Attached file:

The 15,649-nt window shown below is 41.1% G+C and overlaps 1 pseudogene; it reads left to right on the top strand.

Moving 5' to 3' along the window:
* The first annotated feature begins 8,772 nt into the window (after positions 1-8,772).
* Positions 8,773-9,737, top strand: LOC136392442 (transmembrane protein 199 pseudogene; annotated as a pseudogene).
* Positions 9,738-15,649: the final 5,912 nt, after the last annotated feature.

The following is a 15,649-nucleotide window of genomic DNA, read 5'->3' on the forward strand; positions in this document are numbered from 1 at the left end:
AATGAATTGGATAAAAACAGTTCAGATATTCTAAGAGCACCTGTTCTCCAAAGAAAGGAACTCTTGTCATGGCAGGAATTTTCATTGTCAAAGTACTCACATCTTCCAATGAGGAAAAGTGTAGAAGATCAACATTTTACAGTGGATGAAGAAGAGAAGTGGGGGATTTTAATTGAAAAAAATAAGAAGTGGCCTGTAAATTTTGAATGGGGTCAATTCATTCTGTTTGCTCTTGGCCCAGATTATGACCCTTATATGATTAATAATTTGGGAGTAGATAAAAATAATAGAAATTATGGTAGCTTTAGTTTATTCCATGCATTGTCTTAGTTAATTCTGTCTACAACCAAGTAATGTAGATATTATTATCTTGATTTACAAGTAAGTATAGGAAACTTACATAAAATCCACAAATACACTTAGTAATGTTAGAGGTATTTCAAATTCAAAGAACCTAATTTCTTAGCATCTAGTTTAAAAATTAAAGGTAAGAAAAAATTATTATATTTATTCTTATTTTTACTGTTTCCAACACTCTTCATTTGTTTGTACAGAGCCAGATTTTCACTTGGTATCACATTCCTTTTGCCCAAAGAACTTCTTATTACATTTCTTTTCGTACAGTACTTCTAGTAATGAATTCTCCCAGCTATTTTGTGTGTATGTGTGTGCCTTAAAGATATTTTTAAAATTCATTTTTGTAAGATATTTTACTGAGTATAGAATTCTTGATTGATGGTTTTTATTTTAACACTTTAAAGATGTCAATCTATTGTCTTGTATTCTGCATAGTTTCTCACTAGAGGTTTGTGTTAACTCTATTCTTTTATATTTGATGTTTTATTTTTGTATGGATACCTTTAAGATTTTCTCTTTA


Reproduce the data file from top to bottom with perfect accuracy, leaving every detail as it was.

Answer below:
The 15,649-nt window shown below is 41.1% G+C and overlaps 1 pseudogene; it reads left to right on the top strand.

Moving 5' to 3' along the window:
* The first annotated feature begins 8,772 nt into the window (after positions 1-8,772).
* Positions 8,773-9,737, top strand: LOC136392442 (transmembrane protein 199 pseudogene; annotated as a pseudogene).
* Positions 9,738-15,649: the final 5,912 nt, after the last annotated feature.

The following is a 15,649-nucleotide window of genomic DNA, read 5'->3' on the forward strand; positions in this document are numbered from 1 at the left end:
AATGAATTGGATAAAAACAGTTCAGATATTCTAAGAGCACCTGTTCTCCAAAGAAAGGAACTCTTGTCATGGCAGGAATTTTCATTGTCAAAGTACTCACATCTTCCAATGAGGAAAAGTGTAGAAGATCAACATTTTACAGTGGATGAAGAAGAGAAGTGGGGGATTTTAATTGAAAAAAATAAGAAGTGGCCTGTAAATTTTGAATGGGGTCAATTCATTCTGTTTGCTCTTGGCCCAGATTATGACCCTTATATGATTAATAATTTGGGAGTAGATAAAAATAATAGAAATTATGGTAGCTTTAGTTTATTCCATGCATTGTCTTAGTTAATTCTGTCTACAACCAAGTAATGTAGATATTATTATCTTGATTTACAAGTAAGTATAGGAAACTTACATAAAATCCACAAATACACTTAGTAATGTTAGAGGTATTTCAAATTCAAAGAACCTAATTTCTTAGCATCTAGTTTAAAAATTAAAGGTAAGAAAAAATTATTATATTTATTCTTATTTTTACTGTTTCCAACACTCTTCATTTGTTTGTACAGAGCCAGATTTTCACTTGGTATCACATTCCTTTTGCCCAAAGAACTTCTTATTACATTTCTTTTCGTACAGTACTTCTAGTAATGAATTCTCCCAGCTATTTTGTGTGTATGTGTGTGCCTTAAAGATATTTTTAAAATTCATTTTTGTAAGATATTTTACTGAGTATAGAATTCTTGATTGATGGTTTTTATTTTAACACTTTAAAGATGTCAATCTATTGTCTTGTATTCTGCATAGTTTCTCACTAGAGGTTTGTGTTAACTCTATTCTTTTATATTTGATGTTTTATTTTTGTATGGATACCTTTAAGATTTTCTCTTTA